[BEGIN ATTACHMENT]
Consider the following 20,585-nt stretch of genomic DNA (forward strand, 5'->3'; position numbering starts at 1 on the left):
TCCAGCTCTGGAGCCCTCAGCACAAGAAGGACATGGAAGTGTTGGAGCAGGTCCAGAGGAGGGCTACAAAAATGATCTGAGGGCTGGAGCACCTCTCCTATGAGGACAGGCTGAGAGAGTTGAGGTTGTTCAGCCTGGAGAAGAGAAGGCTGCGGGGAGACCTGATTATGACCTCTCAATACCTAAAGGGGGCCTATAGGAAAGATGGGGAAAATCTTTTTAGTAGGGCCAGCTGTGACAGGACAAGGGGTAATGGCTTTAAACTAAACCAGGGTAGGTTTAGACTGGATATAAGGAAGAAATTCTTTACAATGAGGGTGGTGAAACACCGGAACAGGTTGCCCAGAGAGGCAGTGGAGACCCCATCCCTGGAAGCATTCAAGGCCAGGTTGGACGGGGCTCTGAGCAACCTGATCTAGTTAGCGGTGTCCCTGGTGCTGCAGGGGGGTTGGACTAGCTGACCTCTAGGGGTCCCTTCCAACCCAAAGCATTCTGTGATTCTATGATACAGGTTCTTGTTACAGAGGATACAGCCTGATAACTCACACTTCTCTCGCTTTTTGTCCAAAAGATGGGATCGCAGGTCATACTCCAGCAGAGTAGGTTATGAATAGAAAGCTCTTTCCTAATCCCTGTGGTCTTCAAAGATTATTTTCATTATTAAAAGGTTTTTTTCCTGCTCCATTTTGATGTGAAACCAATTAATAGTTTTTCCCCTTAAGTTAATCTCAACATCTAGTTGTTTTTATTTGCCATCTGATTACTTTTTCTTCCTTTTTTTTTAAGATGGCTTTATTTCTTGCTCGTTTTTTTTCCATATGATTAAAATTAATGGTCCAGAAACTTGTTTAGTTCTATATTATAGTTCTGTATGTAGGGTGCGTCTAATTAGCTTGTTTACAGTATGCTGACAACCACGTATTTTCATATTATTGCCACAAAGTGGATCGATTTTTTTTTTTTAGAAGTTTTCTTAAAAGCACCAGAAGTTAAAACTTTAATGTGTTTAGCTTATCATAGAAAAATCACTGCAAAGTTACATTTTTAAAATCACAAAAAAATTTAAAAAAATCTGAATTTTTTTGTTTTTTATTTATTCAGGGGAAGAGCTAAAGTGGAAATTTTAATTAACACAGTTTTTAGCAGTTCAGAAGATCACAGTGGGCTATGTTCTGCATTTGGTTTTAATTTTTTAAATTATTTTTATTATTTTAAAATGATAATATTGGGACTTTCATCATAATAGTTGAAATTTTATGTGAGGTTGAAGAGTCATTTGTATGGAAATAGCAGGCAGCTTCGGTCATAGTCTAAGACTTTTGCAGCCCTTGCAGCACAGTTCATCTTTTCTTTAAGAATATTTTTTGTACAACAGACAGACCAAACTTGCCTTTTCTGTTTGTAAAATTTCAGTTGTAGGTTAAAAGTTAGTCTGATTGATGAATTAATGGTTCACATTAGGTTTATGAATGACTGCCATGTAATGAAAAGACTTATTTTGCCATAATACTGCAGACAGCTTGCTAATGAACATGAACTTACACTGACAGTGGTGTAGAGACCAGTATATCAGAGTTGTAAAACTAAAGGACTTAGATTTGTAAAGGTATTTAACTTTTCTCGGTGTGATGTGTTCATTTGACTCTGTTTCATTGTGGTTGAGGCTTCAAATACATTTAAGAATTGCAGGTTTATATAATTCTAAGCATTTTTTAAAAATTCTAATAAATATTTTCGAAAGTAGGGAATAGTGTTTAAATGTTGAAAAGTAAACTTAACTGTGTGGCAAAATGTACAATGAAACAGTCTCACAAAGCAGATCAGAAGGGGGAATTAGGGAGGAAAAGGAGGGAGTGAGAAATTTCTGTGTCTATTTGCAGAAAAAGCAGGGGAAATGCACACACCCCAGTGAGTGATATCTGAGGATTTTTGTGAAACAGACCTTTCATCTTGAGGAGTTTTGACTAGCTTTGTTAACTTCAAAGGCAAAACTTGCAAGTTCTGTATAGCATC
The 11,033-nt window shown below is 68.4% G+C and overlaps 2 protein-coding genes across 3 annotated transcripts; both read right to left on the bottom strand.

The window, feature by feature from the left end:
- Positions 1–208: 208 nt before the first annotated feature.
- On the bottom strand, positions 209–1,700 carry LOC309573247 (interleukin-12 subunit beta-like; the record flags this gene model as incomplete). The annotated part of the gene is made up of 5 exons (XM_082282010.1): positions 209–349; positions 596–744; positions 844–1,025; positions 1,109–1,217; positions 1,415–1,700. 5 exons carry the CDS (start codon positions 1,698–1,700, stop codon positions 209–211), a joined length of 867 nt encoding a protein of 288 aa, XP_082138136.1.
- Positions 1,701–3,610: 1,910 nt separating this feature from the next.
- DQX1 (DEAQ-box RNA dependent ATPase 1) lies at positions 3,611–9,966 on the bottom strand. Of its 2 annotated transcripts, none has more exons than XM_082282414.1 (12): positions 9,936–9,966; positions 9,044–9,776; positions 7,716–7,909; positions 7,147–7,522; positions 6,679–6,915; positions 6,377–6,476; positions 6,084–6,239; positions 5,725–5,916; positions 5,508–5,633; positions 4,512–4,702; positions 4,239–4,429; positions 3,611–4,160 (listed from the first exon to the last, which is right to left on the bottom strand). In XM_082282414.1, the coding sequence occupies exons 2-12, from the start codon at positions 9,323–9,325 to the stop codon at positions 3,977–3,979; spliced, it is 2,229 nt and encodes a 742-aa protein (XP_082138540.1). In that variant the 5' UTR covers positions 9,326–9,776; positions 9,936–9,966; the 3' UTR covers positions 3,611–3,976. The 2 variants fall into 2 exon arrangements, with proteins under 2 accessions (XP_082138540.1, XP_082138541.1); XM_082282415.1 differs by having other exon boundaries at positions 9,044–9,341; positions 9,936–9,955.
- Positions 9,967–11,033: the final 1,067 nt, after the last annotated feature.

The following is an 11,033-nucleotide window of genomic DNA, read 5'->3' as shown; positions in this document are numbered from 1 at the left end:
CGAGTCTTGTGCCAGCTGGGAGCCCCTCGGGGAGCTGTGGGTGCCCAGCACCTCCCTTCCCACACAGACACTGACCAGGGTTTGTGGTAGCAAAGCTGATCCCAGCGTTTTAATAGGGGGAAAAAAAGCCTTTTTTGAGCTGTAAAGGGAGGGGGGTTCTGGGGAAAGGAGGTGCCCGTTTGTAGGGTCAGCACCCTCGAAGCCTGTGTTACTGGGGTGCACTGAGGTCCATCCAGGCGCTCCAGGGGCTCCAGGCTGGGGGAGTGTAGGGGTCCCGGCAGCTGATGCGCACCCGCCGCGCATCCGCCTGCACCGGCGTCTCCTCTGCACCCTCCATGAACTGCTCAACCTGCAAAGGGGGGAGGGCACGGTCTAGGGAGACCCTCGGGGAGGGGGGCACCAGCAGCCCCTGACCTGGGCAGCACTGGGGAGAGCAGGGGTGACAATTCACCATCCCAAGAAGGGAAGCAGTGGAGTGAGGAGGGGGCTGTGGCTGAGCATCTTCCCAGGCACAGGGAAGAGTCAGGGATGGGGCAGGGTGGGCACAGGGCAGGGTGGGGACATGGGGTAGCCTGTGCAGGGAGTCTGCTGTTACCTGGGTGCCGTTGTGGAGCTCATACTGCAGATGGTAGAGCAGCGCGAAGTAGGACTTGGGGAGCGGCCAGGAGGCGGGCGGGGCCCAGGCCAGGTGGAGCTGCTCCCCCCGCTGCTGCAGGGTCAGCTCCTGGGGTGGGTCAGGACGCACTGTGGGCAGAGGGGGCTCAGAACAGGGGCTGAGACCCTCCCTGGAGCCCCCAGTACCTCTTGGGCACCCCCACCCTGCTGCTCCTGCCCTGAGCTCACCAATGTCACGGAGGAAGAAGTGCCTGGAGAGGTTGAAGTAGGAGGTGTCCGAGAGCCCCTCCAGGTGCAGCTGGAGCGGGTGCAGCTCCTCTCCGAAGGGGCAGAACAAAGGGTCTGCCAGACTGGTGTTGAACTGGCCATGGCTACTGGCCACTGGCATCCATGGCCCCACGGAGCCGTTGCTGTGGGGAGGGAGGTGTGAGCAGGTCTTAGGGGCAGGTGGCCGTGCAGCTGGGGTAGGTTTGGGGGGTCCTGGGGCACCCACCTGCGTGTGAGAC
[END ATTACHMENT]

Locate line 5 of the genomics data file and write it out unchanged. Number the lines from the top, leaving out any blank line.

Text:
- Positions 1–208: 208 nt before the first annotated feature.